There's a controversial, hidden "flavour-enhancing" product in many processed foods that may cause you to pack on the pounds.
It's earned a dubious reputation over the past several decades. So it now goes by up to several dozen different aliases. They include such innocent-sounding ones as hydrolyzed vegetable protein, natural meat tenderizer, malt extract, hydrolyzed protein, autolyzed yeast, glutamic acid, yeast extract, and even natural flavouring.
However, it's best known as monosodium glutamate (MSG), and it's been linked to weight gain by numerous medical studies. They include a five-year study that examined the eating habits of over 10,000 people in China.
Led by Dr. Ka He, an associate professor of nutrition and epidemiology at the University of North Carolina at Chapel Hill, its findings created quite a stir when the study was published in 2011.
Dr. He's international research team discovered that people who consume plenty of MSG are far more likely than both light consumers and non-users to be overweight.
Dr. He also found that people who consume MSG have higher levels of the appetite-regulating hormone, leptin. In other medical studies, it's been clearly shown that too much leptin can cause people to keep eating when they should feel full.
And even though Dr. He's study only involved Chinese citizens, there's no reason to believe that MSG would affect other ethnicities differently, the scientist says.
Some animal studies also indicate that MSG may promote weight gain. For instance, scientists have discovered that they can induce obesity in newborn laboratory rats by injecting them with MSG.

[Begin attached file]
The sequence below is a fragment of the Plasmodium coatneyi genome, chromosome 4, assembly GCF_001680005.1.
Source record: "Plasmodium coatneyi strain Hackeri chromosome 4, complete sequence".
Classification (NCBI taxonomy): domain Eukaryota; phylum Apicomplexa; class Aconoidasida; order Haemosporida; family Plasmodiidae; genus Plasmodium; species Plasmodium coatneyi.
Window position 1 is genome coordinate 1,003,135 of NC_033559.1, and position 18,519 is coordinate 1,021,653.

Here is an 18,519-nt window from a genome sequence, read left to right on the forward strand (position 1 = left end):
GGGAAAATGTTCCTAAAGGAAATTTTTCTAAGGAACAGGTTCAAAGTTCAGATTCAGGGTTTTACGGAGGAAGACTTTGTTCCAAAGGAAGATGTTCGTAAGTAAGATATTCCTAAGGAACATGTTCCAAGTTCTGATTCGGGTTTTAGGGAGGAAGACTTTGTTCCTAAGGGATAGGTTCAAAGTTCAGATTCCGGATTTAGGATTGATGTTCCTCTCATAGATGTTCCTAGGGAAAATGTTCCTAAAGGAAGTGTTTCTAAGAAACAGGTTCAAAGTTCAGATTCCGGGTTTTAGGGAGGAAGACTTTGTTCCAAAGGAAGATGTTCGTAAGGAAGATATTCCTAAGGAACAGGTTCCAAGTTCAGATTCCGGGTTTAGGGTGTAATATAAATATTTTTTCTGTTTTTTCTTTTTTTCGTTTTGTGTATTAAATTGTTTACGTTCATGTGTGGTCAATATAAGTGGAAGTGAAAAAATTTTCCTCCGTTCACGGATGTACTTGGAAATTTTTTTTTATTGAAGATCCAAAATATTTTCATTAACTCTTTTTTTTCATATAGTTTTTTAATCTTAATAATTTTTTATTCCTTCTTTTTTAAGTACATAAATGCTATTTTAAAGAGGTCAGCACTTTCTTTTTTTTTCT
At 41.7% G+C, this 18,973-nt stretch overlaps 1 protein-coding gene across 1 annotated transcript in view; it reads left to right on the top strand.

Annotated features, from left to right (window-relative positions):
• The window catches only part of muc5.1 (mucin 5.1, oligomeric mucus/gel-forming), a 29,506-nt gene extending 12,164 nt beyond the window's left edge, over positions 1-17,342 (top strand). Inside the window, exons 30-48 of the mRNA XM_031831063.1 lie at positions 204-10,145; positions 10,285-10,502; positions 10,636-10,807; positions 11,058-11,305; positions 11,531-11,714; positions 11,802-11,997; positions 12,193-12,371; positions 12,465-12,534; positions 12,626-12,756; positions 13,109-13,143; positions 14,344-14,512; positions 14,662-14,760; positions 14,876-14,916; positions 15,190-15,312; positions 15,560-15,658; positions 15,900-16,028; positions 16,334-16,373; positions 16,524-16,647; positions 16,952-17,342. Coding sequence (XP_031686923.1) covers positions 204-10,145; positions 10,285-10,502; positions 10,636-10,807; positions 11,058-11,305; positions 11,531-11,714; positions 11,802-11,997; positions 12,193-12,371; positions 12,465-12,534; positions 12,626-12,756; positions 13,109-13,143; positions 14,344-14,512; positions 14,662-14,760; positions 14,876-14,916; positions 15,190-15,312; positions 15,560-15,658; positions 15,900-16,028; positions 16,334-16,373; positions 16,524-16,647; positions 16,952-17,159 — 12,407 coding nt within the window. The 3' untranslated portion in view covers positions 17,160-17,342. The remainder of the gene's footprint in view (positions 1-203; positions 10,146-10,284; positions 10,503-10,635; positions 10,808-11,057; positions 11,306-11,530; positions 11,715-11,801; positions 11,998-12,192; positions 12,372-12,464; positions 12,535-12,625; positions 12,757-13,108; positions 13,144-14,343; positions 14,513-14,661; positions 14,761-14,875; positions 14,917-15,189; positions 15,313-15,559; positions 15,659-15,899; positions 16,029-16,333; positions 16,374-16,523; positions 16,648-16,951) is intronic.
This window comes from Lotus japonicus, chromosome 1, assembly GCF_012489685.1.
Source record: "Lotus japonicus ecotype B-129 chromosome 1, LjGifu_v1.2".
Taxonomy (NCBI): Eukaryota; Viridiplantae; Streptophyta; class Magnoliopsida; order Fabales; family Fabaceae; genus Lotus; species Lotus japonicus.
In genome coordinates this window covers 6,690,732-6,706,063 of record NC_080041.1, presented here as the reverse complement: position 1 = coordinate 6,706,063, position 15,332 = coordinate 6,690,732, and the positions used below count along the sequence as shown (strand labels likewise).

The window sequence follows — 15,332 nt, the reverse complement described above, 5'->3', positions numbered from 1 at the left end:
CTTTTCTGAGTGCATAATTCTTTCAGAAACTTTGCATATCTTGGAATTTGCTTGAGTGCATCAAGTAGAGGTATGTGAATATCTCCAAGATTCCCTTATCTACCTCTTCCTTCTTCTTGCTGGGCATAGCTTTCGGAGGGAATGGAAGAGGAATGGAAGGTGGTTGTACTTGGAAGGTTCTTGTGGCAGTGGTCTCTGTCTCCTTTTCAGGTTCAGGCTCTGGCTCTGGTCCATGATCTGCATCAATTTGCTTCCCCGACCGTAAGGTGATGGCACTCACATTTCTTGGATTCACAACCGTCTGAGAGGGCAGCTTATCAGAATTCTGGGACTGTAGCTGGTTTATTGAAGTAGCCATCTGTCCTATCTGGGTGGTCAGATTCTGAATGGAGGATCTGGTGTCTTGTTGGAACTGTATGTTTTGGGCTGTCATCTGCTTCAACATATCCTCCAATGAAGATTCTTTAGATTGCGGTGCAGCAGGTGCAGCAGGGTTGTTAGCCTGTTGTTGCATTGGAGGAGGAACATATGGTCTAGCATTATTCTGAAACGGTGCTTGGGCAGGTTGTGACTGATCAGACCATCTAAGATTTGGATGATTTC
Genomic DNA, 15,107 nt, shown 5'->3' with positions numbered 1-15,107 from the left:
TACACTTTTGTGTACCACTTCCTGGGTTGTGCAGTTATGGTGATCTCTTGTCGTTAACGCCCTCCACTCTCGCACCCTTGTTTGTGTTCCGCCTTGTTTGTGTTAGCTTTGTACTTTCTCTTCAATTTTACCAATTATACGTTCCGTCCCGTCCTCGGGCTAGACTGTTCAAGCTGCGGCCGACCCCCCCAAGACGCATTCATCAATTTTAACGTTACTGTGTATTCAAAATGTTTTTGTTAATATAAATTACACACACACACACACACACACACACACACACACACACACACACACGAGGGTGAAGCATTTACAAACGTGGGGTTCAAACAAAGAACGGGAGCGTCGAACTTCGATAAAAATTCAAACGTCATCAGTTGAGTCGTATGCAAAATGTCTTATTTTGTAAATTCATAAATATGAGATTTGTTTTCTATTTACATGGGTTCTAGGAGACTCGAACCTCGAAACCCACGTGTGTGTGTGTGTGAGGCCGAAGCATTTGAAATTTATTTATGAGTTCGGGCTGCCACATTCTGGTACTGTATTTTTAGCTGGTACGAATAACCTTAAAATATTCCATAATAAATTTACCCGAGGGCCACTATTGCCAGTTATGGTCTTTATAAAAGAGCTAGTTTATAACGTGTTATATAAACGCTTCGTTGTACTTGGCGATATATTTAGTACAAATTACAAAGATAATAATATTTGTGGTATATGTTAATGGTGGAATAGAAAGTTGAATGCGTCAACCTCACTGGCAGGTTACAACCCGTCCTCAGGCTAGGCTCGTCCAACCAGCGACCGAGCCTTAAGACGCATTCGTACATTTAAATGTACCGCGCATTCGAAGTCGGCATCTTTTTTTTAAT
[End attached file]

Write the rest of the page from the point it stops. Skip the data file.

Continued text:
If you visit the National Library of Medicine online at www.pubmed.com, and type in the words "MSG Obese," dozens of medical studies are listed on this subject.
Once again, MSG is found in many industrialized food products. They include luncheon meats, canned meats, hot dogs, and all manner of processed convenience foods -- such as salty flavoured snacks. It's also commonly used by most fast food outlets, and in large quantities.
Critics of MSG say this is because it causes people to eat more than they normally would if it wasn't present. They also claim that it's addictive.
If both -- or either -- of these claims are true, then the food manufacturing industry can depend upon MSG to keep driving up food sales for many years to come.
Meanwhile, the U.S. Food and Drug Administration and its Canadian counterpart, Health Canada, have set no limits on how much MSG can be added to foods. They claim that it's safe to eat in any amount.
However, Health Canada admits that it may induce "an allergic-type reaction or hypersensitivity" in some people, involving some of the following symptoms: "a burning sensation, facial pressure, headache, nausea, and chest pains."
So if you're buying packaged supermarket foods, try to remember to read each product's list of ingredients, especially canned goods, to ensure that you're not unwittingly consuming MSG. And once again, beware of fast foods, especially fried chicken, burgers and fries -- all of which are typically loaded with MSG.
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